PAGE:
While writing my book about Hanoi, I wondered what made this city so attractive. The "livable city" rankings are often based on criteria such as quality schools, clean air or low crime rates. But I always thought there was something else in Hanoi, more difficult to measure, I named it "lively sidewalk".

I am sure many visitors to Hanoi will agree with me. And those who buy vegetables at the toad market in the morning, take children and pets for a walk in the day, or eat and go out for dinner in the evening will agree.

There are many reasons why sidewalks here are full of life. The French urban design in the city center includes beautiful tree-lined streets with pedestrian space. The cramped housing makes people like to go out. And Vietnamese food is so delicious that no one wants to miss the opportunity to eat pho in the morning, or bun cha in the afternoon.

For all these reasons, I am really excited that the Hanoi urban government plants a lot of trees throughout the city, following the French urban design tradition. I am also assured that the sidewalk economy, the restaurants, the friendship and the love continue to flourish on the sidewalks of Hanoi.

However, sometimes I am worried. Recently, Nghi Tam Street was upgraded according to the explanation to help traffic flow. And this makes perfect sense. But in the process, sidewalks were minimized and all greenery was removed. I understand that Au Co Street may soon suffer the same fate.

Nghi Tam and Au Co are one of the main roads connecting the airport to the city center. They are the first image of Hanoi welcoming heads of state and other important people to Vietnam. The narrow and tidy, empty, green pavement of these roads will make a sad first impression.

The justification for cutting down trees, narrowing sidewalks and widening the streets is understandable: there are too many vehicles on the road and traffic congestion is becoming unbearable. If the road surface area increases, traffic will be more smooth, congestion will be reduced.

Many cities in advanced economies faced increased traffic congestion during the 20th century, and their answers were often the same: paving the way.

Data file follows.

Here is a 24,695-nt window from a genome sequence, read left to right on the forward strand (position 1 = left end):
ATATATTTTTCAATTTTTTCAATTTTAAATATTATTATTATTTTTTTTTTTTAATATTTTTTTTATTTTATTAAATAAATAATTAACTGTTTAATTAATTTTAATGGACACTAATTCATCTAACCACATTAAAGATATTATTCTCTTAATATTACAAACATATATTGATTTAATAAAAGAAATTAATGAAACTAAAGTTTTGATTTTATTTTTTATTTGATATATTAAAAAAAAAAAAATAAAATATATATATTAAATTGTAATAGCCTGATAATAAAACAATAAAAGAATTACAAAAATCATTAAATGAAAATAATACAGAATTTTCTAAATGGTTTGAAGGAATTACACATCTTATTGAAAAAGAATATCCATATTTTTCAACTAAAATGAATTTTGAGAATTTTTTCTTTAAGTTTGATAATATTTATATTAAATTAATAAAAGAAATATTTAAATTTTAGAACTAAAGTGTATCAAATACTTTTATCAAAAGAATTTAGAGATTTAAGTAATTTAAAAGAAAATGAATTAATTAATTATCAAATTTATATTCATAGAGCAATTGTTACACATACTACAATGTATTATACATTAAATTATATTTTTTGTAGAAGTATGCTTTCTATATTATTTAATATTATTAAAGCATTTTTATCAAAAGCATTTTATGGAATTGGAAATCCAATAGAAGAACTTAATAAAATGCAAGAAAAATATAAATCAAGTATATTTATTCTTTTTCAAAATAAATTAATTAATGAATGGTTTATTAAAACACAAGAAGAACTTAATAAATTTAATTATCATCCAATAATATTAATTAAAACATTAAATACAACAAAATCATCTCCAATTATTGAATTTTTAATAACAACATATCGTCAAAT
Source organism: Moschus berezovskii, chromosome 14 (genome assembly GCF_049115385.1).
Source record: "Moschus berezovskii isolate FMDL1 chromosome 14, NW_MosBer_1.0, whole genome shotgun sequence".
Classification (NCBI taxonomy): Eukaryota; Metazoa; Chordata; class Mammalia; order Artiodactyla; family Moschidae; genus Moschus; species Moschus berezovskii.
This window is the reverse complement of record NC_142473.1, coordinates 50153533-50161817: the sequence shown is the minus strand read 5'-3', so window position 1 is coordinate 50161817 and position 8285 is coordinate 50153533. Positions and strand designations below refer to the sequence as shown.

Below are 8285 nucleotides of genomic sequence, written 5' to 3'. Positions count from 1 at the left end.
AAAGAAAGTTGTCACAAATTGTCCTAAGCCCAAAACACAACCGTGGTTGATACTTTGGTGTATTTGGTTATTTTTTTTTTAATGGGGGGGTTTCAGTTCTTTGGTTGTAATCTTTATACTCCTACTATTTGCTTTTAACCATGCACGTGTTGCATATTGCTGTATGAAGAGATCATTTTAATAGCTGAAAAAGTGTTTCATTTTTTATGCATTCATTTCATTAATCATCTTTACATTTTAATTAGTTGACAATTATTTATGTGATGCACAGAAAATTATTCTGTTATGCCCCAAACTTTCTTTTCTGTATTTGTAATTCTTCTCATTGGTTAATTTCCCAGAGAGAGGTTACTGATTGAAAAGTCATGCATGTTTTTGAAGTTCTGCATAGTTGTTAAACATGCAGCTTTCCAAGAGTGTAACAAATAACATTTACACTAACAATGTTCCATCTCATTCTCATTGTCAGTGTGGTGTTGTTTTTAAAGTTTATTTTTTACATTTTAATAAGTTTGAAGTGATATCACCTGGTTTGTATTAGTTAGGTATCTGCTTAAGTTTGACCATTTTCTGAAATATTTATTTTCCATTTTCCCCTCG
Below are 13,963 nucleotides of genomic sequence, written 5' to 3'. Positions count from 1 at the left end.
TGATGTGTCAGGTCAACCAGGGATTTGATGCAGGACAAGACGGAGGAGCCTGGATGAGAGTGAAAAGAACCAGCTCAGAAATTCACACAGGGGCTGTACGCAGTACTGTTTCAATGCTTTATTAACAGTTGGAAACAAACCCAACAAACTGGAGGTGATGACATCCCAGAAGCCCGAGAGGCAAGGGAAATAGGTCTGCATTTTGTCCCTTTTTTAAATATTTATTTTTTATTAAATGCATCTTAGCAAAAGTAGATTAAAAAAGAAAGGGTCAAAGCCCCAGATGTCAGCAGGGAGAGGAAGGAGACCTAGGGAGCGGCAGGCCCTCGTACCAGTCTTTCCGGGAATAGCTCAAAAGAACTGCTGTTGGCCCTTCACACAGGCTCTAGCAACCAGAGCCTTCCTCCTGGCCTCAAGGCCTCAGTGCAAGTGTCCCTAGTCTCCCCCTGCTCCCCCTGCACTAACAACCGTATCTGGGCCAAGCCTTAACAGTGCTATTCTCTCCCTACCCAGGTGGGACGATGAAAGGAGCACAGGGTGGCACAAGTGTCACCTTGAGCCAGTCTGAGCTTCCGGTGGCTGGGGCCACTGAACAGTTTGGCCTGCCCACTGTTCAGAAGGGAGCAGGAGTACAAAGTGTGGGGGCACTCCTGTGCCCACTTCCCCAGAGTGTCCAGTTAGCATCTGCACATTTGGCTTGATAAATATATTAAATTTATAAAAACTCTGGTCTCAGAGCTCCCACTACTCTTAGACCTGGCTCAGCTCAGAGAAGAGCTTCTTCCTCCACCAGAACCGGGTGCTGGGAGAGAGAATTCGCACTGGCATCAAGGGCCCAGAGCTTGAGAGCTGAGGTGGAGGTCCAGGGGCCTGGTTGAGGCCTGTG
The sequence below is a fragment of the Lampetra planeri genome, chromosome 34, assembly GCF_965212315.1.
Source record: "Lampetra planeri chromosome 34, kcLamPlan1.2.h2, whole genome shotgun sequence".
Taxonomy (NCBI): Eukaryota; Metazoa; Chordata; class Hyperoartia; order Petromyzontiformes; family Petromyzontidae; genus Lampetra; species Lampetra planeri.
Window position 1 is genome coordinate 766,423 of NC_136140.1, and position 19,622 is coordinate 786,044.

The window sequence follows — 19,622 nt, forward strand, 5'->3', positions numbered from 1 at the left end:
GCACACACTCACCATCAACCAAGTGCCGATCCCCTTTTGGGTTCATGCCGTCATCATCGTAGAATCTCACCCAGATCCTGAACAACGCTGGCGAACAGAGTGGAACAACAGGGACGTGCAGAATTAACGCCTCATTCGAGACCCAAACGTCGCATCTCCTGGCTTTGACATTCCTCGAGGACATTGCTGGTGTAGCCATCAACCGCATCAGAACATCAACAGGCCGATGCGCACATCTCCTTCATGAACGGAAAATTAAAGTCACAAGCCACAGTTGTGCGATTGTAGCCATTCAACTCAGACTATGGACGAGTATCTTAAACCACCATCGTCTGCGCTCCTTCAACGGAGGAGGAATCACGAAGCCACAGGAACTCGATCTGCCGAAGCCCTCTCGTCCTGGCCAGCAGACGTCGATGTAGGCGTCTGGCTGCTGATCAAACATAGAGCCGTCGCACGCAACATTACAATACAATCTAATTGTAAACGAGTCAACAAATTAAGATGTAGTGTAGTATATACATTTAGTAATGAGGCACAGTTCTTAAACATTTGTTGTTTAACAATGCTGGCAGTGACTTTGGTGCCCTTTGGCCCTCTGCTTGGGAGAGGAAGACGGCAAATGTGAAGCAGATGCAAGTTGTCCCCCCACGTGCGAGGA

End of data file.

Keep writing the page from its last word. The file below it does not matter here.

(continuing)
In New York, master builder Robert Moses once wanted to run a highway through Soho, one of the most valuable neighborhoods in the city. In Paris, under President Georges Pompidou, a beautiful bank of the Seine River was deformed to be ugly to build the highway on it.

However, urban planners soon realized that more roads attracted more traffic and did not reduce congestion much. This unsettling result was recorded in the US as early as 1930. Since then, transportation experts have understood the problem.

Why doesn't the wider street cause less traffic? Imagine that every morning, 100,000 vehicles travel from the suburbs to the city center and there are ten equally wide streets for people to take this journey. Road users constantly choose the least congested roads, the result of this choice is that the traffic flow is evenly spread across all roads. With 100,000 vehicles and 10 equally wide streets, each road will have about 10,000 vehicles in the morning.

Now suppose that one of these streets doubles the width. As a result, road users faced a choice between the surface equivalent of 11 old roads: 9 of them were as narrow as before and 1 was twice as wide. The result: 9,091 vehicles on the old roads (100,000 divided by 11), down 9%. But on the extended street, there are currently 18,182 vehicles every morning (9,091 times 2), up to 82%.

The reality is a bit more complicated than this example. Larger road surfaces may cause some people to move from public transport to motorcycles or private cars. At that time, the number of vehicles on the road may be more than 100,000.

With so many roads built or expanded in cities over the years, there is now enough statistical evidence to assess their impact. Following a 10% increase in road surface, after a few years, it was found that the number of vehicles increased by 9% to 10%.

These findings are the basis for a bold initiative of the city of Seoul. The acclaimed Cheonggyecheon project involves demolishing a very busy highway that cuts through the city center, reviving the buried river below and turning the area into a beautiful, long urban park. 11 km. When the project was announced in 2003, there were concerns that congestion would become unbearable. But in fact, the traffic flow has decreased almost proportionately.

The only sustainable solution to urban congestion is efficient public transport thanks to fast bus routes and especially the metro. Bartering sidewalks for traffic is a way to ease congestion in the immediate future, but the benefits are temporary. And the loss of lively sidewalks, one of Hanoi's largest urban assets, will be permanent. Just as the Hanoi urban government is committed to planting more trees, I hope they will also make efforts to protect the wide sidewalks for Hanoians to gather, sell, buy, eat, and meet friends. friends and nurture love.

In fact, I can only encourage the Hanoi urban government to follow the example of Seoul. If you notice, you will notice that some lanes of Nghi Tam Street are larger than the others. If the larger lanes are cut to the size of the smaller lanes, the sidewalk may be enlarged and trees may be replanted. And this does not affect traffic at all.

Martin Rama